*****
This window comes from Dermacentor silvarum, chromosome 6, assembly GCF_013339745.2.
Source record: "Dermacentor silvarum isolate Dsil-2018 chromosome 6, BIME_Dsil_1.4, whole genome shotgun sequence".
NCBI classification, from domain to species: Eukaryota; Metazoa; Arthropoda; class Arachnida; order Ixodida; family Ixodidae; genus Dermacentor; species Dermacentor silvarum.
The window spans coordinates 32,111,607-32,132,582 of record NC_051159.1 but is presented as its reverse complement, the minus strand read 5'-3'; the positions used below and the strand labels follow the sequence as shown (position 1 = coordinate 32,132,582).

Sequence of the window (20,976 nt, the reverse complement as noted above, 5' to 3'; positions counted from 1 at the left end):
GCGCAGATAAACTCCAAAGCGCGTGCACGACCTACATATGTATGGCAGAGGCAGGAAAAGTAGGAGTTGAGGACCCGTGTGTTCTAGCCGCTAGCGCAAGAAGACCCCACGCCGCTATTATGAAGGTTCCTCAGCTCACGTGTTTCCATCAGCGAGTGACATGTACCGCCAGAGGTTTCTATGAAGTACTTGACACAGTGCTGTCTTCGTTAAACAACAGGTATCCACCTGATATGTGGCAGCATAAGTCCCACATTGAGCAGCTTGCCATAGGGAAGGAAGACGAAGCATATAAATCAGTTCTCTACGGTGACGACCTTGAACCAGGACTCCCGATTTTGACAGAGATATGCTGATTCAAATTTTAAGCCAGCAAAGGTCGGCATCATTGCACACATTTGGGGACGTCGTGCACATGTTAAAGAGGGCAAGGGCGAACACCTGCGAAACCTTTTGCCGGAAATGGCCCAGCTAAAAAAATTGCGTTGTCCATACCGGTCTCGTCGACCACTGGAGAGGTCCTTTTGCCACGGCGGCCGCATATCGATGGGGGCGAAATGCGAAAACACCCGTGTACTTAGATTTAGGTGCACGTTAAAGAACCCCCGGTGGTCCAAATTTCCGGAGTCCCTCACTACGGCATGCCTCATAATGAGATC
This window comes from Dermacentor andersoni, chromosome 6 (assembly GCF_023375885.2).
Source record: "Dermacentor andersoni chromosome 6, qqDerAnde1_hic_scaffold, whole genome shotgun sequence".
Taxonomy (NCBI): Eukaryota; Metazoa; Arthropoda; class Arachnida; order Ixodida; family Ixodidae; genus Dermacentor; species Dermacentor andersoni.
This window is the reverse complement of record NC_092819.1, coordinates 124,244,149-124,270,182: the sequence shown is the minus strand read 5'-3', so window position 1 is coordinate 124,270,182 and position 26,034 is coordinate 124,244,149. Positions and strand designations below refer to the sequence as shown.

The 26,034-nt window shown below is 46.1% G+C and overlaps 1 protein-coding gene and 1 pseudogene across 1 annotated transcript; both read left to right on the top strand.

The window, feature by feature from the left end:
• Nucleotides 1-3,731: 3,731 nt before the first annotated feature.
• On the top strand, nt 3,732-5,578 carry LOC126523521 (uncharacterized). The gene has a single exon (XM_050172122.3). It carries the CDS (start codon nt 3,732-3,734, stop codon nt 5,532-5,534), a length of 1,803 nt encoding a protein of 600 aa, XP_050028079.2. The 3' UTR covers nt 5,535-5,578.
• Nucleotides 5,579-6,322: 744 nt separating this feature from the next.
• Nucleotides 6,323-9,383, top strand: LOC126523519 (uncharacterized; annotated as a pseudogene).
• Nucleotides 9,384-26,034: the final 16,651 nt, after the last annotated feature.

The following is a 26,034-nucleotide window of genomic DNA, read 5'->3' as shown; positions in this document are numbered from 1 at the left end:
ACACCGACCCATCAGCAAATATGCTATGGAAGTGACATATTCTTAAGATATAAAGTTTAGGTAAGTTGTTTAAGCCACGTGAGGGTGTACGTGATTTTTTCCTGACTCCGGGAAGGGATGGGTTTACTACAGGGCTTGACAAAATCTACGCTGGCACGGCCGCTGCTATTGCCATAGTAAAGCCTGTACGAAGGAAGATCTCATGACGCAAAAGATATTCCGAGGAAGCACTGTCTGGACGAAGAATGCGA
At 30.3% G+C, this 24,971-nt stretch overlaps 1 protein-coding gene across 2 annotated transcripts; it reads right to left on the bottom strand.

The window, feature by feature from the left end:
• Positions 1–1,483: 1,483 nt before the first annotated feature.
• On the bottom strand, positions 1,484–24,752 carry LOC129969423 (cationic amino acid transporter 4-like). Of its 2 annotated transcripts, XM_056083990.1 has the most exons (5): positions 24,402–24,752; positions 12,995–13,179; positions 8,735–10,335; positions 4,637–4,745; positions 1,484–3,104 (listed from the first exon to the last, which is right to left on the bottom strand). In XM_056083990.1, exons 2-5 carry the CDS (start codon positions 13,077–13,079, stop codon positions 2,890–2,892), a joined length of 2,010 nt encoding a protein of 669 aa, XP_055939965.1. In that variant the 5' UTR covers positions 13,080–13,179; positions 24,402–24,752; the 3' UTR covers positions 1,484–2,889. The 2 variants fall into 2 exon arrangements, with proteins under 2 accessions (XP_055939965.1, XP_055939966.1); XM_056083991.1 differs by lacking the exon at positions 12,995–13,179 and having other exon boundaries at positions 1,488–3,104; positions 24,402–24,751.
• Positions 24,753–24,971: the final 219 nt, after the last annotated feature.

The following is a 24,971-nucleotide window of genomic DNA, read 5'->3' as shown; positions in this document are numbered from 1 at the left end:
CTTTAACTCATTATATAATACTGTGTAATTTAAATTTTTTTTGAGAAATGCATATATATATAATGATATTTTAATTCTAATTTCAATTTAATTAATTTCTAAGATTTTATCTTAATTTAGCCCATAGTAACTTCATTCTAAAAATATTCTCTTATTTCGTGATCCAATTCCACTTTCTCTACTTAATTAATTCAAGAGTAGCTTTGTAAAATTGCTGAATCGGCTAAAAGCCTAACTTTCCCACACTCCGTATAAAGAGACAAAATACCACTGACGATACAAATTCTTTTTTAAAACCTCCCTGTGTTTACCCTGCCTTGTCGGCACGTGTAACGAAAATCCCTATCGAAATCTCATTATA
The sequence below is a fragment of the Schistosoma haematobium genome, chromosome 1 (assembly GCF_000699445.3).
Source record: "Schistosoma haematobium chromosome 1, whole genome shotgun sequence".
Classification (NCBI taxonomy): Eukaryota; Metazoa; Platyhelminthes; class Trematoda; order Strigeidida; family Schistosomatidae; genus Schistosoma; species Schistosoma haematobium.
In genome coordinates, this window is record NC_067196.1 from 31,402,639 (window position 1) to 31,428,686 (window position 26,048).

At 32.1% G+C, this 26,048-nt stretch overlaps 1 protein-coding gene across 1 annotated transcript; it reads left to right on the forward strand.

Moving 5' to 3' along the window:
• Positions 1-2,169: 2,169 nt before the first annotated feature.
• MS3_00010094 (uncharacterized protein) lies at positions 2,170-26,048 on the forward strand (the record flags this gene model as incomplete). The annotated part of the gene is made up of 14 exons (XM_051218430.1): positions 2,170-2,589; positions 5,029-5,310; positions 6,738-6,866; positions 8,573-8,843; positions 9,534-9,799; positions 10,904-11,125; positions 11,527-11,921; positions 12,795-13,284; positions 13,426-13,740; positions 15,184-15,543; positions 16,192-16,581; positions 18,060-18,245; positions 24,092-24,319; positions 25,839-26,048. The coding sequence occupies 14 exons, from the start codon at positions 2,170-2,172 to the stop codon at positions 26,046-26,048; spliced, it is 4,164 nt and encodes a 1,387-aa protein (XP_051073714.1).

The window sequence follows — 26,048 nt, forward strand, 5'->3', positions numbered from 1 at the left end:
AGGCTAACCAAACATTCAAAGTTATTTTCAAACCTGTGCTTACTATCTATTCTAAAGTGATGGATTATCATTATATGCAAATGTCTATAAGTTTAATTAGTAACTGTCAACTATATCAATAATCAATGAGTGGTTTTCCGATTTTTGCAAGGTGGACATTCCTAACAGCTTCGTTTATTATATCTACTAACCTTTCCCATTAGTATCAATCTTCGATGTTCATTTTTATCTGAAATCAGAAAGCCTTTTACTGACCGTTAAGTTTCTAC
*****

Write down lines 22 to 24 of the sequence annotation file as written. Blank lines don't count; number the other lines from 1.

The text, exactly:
• Positions 1–1,483: 1,483 nt before the first annotated feature.
• On the bottom strand, positions 1,484–24,752 carry LOC129969423 (cationic amino acid transporter 4-like). Of its 2 annotated transcripts, XM_056083990.1 has the most exons (5): positions 24,402–24,752; positions 12,995–13,179; positions 8,735–10,335; positions 4,637–4,745; positions 1,484–3,104 (listed from the first exon to the last, which is right to left on the bottom strand). In XM_056083990.1, exons 2-5 carry the CDS (start codon positions 13,077–13,079, stop codon positions 2,890–2,892), a joined length of 2,010 nt encoding a protein of 669 aa, XP_055939965.1. In that variant the 5' UTR covers positions 13,080–13,179; positions 24,402–24,752; the 3' UTR covers positions 1,484–2,889. The 2 variants fall into 2 exon arrangements, with proteins under 2 accessions (XP_055939965.1, XP_055939966.1); XM_056083991.1 differs by lacking the exon at positions 12,995–13,179 and having other exon boundaries at positions 1,488–3,104; positions 24,402–24,751.
• Positions 24,753–24,971: the final 219 nt, after the last annotated feature.